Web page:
Cervical cancer screening is a medical screening test designed to identify risk of cervical cancer. Cervical screening may involve looking for viral DNA, and/or to identify abnormal, potentially precancerous cells within the cervix as well as cells that have progressed to early stages of cervical cancer. One goal of cervical screening is to allow for intervention and treatment so abnormal lesions can be removed prior to progression to cancer. An additional goal is to decrease mortality from cervical cancer by identifying cancerous lesions in their early stages and providing treatment prior to progression to more invasive disease.
Currently available screening tests fall into three categories: molecular, cytologic and visual inspection. Molecular screening tests includes nucleic acid amplification tests (NAAT), which identify high risk human-papilomma virus (HPV) strains. Cytologic tests include conventional Pap smear and liquid based cytology. Visual Inspection tests involve application of a solution to enhance identification of abnormal areas and can utilize the naked eye or a colposcope/magnifying camera.
Medical organizations of different countries have unique guidelines and screening recommendations. The World Health Organization has also published guidelines to increase screening and improve outcomes for all women taking into consideration differences in resource availability of regions. Management of abnormal screening results can include surveillance, biopsy, or removal of the suspicious region via surgical intervention. Diagnosis of more advanced cancer stages may require other treatment options such as chemotherapy or radiation.
General Screening Procedure
The procedures for testing women using Pap smear, liquid-based cytology, or HPV testing are similar. A sample of cells is collected from the cervix using a spatula or small brush. The cells are then checked for any abnormalities.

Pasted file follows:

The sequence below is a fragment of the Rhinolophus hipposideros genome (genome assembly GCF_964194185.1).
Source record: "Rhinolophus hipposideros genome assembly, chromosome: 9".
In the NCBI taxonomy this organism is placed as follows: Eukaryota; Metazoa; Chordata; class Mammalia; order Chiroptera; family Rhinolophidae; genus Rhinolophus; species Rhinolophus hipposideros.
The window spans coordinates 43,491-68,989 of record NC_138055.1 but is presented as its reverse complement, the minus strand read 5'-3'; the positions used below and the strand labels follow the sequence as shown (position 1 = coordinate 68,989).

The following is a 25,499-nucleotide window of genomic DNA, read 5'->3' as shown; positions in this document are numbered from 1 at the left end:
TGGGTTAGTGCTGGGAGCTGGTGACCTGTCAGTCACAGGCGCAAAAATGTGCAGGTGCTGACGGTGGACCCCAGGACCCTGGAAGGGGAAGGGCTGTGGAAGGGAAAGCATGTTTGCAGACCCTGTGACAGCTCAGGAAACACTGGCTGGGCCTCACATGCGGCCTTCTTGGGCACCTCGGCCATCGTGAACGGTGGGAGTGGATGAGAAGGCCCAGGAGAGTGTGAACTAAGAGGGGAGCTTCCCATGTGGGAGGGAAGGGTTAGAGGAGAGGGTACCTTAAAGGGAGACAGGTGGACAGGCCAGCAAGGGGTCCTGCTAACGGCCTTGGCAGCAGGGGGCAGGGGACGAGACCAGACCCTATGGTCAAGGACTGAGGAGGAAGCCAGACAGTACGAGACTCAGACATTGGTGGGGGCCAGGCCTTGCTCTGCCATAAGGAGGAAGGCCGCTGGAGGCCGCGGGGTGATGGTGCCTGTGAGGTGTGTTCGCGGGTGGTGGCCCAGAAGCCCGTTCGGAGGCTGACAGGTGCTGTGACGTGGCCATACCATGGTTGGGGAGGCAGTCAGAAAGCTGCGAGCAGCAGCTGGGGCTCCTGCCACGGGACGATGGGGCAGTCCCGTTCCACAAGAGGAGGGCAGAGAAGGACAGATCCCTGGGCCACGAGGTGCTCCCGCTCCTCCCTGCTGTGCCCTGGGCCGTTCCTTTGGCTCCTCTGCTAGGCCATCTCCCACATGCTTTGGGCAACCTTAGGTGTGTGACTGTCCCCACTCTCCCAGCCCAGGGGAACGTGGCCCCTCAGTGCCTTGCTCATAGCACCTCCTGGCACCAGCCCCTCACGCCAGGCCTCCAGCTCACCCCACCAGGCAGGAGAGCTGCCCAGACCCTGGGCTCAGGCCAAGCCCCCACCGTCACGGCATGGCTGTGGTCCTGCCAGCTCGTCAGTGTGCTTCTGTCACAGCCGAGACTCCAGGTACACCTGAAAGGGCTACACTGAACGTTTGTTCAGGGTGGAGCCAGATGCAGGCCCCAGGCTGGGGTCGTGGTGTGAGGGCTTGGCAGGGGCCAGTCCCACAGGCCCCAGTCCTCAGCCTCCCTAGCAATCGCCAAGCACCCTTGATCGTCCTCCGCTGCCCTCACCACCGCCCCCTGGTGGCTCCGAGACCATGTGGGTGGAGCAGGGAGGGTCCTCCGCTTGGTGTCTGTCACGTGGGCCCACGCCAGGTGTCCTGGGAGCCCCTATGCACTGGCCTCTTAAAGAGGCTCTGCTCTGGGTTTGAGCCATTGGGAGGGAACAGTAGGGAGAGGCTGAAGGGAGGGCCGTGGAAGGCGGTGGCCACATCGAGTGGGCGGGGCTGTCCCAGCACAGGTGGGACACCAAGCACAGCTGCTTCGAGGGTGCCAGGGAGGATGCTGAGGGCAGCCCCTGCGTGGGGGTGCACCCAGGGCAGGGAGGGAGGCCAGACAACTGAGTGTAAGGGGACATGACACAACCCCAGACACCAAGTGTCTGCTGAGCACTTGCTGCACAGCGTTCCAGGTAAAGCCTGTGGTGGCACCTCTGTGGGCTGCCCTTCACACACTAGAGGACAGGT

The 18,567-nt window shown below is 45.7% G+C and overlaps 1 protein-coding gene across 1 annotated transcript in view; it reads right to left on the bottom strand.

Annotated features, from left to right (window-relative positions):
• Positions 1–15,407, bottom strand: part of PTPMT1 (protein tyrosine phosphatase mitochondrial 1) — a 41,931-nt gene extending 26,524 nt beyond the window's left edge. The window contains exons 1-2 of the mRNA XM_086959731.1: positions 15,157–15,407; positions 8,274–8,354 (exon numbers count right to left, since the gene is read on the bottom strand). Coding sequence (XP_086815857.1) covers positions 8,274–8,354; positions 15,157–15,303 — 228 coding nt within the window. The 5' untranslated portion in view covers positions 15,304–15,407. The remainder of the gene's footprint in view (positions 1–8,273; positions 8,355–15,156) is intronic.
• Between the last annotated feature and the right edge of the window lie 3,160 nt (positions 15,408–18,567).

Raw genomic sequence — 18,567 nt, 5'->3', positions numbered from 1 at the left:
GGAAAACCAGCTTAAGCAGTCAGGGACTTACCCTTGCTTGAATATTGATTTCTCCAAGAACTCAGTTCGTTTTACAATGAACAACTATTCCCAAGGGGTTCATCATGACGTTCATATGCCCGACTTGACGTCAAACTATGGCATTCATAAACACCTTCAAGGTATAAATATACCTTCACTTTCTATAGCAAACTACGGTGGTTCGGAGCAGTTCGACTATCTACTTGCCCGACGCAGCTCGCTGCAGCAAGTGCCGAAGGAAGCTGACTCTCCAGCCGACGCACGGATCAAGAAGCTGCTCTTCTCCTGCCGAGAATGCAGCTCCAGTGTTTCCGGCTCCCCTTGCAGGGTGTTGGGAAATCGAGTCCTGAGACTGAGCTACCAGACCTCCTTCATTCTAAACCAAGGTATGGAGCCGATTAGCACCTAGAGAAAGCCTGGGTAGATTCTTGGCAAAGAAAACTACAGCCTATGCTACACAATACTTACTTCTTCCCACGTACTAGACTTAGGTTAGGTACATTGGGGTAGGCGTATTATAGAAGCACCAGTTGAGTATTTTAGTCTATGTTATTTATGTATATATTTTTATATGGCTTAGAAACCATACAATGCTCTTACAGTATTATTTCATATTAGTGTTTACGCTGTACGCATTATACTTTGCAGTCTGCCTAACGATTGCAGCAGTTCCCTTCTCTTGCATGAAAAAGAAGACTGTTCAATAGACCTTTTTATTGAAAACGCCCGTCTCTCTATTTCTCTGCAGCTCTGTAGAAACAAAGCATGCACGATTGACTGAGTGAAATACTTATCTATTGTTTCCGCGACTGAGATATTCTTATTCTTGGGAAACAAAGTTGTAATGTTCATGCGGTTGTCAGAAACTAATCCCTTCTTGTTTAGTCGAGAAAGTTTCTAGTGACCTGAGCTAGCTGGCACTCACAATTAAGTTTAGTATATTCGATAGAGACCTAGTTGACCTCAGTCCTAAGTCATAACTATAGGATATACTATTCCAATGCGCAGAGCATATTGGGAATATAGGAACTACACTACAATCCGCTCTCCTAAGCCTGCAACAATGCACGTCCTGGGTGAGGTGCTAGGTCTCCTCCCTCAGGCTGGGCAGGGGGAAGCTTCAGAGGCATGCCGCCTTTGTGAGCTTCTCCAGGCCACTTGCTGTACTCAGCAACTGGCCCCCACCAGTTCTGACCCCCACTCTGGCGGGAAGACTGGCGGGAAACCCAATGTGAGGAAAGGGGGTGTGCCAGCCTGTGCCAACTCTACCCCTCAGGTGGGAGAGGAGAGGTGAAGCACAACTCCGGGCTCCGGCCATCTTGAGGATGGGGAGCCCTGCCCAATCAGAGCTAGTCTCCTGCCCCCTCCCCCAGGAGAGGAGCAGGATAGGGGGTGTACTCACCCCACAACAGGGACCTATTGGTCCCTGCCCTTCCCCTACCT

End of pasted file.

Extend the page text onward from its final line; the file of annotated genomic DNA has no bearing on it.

To take the sample of cells, the health care clinician inserts an instrument, called a speculum, inside the vagina. The speculum has two arms that spread the walls of the vagina apart in order to see the cervix. Then, they scrape the surface of the cervix with a spatula or small brush. This collects a sample of cells from the outer layer of the cervix.
Self-collection is also an option when testing by a provider is unavailable or uncomfortable for a patient. When utilizing HPV testing, self-collection has been shown to be as accurate as swabbing by a provider. This equality has not been demonstrated for other testing such as pap smear or liquid-based cytology.
With a Pap smear, cells collected using a spatula are smeared onto a slide for examination under a microscope. In liquid-based cytology, a sample of cells is taken using a small brush. The cells are put into a container of liquid, and analysed for abnormalities. Cervical cells to be tested for HPV are collected in a similar way.
Types of Screening
Molecular testing identifies an infection called human papillomavirus, or HPV. Human papillomavirus (HPV) infection is a cause of nearly all cases of cervical cancer. Most women will successfully clear HPV infections within 18 months. Those that have a prolonged infection with a high-risk type (e.g. types 16, 18, 31, 45) are more likely to develop Cervical Intraepithelial Neoplasia, due to the effects that HPV has on DNA.
The screening process utilizes nucleic acid amplification testing to look for DNA or RNA of the virus present within cervical cells. Some tests can identify up to 14 different types of high risk strains.
Accuracy of HPV testing report:
- sensitivity 88% to 91% (for detecting CIN 3 or higher) to 97% (for detecting CIN2+)
- specificity 73% to 79% (for detecting CIN 3 or higher) to 93% (for detecting CIN2+)
Conventional Pap smear
In the conventional Pap smear, the collected cells are smeared on a microscope slide, and a fixative is applied. The slide is evaluated in a pathology lab to identify cellular abnormalities.
Accuracy of conventional cytology report:
Liquid-based monolayer cytology
In liquid based monolayer cytology, the collected cells are placed into a liquid medium. The sample is evaluated in a pathology lab to evaluate cellular abnormalities.
Accuracy of liquid based monolayer cytology report:
Visual inspection involves the application of ascetic acid or lugol's iodine solution to the cervix. These solutions highlight abnormal areas for easier identification with the naked eye. A magnifying camera called a colposcope can also be utilized for clearer viewing when available.
Combination testing (Co-testing)